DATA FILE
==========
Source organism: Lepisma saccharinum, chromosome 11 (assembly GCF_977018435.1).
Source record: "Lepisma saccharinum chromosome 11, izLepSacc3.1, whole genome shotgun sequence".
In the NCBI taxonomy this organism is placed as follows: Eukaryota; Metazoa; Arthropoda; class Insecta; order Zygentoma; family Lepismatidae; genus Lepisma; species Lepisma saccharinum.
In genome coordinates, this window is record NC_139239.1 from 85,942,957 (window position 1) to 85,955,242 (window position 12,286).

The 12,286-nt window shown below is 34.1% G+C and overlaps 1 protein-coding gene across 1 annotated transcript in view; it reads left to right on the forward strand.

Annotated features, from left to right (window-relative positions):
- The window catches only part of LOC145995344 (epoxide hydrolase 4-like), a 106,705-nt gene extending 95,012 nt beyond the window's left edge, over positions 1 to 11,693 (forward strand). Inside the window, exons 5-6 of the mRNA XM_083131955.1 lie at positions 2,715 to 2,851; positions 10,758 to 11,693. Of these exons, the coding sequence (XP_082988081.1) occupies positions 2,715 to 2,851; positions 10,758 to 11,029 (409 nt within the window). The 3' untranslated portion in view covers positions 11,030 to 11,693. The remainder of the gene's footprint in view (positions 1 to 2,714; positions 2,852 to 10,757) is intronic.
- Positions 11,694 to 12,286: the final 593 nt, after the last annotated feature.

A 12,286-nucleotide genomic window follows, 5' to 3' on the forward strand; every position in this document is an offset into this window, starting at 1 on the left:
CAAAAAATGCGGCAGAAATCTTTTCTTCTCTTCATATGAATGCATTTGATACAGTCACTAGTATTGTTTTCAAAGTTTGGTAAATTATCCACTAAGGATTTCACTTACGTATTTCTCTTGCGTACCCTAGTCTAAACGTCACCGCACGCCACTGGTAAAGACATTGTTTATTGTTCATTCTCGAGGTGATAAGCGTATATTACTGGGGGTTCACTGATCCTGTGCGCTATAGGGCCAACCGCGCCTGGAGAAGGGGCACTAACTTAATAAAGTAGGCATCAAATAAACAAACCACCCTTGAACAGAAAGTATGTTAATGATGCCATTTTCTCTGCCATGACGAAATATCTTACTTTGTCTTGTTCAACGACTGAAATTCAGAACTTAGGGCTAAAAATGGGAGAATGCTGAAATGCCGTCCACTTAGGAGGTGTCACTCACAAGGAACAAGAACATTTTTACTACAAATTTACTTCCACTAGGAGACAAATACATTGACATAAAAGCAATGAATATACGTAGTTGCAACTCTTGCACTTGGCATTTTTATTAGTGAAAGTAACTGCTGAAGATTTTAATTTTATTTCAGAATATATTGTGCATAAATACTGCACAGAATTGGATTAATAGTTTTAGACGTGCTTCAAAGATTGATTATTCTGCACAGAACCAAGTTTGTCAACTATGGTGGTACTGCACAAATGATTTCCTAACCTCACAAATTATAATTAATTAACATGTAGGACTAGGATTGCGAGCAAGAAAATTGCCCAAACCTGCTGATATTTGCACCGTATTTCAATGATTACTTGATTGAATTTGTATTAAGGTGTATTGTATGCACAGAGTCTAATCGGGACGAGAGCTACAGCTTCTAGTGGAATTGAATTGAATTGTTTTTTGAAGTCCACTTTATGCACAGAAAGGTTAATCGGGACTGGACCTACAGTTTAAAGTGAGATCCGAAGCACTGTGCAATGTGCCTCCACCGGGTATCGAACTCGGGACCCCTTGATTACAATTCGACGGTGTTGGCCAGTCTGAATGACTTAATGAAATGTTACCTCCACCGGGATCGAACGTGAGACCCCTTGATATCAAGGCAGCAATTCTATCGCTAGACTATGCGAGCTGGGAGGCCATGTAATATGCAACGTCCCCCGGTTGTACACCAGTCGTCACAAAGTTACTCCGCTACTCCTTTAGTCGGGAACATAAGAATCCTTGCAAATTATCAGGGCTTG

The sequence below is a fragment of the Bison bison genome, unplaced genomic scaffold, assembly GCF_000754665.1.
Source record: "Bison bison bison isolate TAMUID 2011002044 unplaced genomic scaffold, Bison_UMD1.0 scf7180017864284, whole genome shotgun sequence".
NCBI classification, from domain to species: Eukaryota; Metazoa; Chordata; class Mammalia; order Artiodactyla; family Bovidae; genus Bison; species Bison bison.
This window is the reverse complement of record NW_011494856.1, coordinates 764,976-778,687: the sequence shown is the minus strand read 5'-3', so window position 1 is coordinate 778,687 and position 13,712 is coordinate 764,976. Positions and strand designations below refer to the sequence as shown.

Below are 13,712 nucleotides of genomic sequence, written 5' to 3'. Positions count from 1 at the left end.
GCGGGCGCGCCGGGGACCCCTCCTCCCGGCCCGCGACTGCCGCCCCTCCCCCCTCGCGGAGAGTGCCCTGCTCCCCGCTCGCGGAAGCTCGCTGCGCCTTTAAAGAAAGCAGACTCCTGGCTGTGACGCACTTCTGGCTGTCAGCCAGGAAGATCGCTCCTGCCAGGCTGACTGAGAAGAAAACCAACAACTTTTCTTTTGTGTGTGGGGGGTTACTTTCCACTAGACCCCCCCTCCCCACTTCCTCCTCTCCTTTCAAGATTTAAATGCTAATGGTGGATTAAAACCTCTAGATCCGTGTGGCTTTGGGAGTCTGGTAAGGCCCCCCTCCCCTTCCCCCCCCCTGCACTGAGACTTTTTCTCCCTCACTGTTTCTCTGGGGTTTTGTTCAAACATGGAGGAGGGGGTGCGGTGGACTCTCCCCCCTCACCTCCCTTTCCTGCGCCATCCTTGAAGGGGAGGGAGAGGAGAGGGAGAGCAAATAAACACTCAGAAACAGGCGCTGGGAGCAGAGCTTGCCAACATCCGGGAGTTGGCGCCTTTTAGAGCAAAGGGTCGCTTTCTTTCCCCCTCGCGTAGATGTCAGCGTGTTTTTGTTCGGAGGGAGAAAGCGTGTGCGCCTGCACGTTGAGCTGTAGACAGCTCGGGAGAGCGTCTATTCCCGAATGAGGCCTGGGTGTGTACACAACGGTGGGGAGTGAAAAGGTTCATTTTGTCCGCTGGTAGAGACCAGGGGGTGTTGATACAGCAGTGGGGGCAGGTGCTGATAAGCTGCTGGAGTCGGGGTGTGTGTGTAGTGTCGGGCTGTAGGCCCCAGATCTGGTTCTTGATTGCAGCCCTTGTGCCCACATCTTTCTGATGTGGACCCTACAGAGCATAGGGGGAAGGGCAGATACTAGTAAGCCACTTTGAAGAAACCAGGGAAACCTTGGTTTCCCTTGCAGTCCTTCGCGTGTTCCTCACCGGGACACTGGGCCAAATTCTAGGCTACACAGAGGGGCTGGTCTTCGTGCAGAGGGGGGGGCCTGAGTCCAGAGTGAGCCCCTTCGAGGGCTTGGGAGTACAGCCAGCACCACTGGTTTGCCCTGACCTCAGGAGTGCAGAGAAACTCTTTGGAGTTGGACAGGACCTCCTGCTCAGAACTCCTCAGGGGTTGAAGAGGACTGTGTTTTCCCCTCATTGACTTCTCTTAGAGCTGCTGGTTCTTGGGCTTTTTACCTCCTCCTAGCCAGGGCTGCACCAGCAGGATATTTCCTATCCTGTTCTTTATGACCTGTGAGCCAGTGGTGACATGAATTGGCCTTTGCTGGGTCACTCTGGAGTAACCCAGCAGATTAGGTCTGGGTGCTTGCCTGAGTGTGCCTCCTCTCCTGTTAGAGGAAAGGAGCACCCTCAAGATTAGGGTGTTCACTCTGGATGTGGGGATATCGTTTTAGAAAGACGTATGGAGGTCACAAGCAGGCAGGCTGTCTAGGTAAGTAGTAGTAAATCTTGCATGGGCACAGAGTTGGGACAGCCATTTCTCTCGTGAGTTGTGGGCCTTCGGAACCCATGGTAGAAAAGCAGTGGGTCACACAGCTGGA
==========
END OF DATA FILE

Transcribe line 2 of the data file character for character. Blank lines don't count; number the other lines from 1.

Source record: "Lepisma saccharinum chromosome 11, izLepSacc3.1, whole genome shotgun sequence".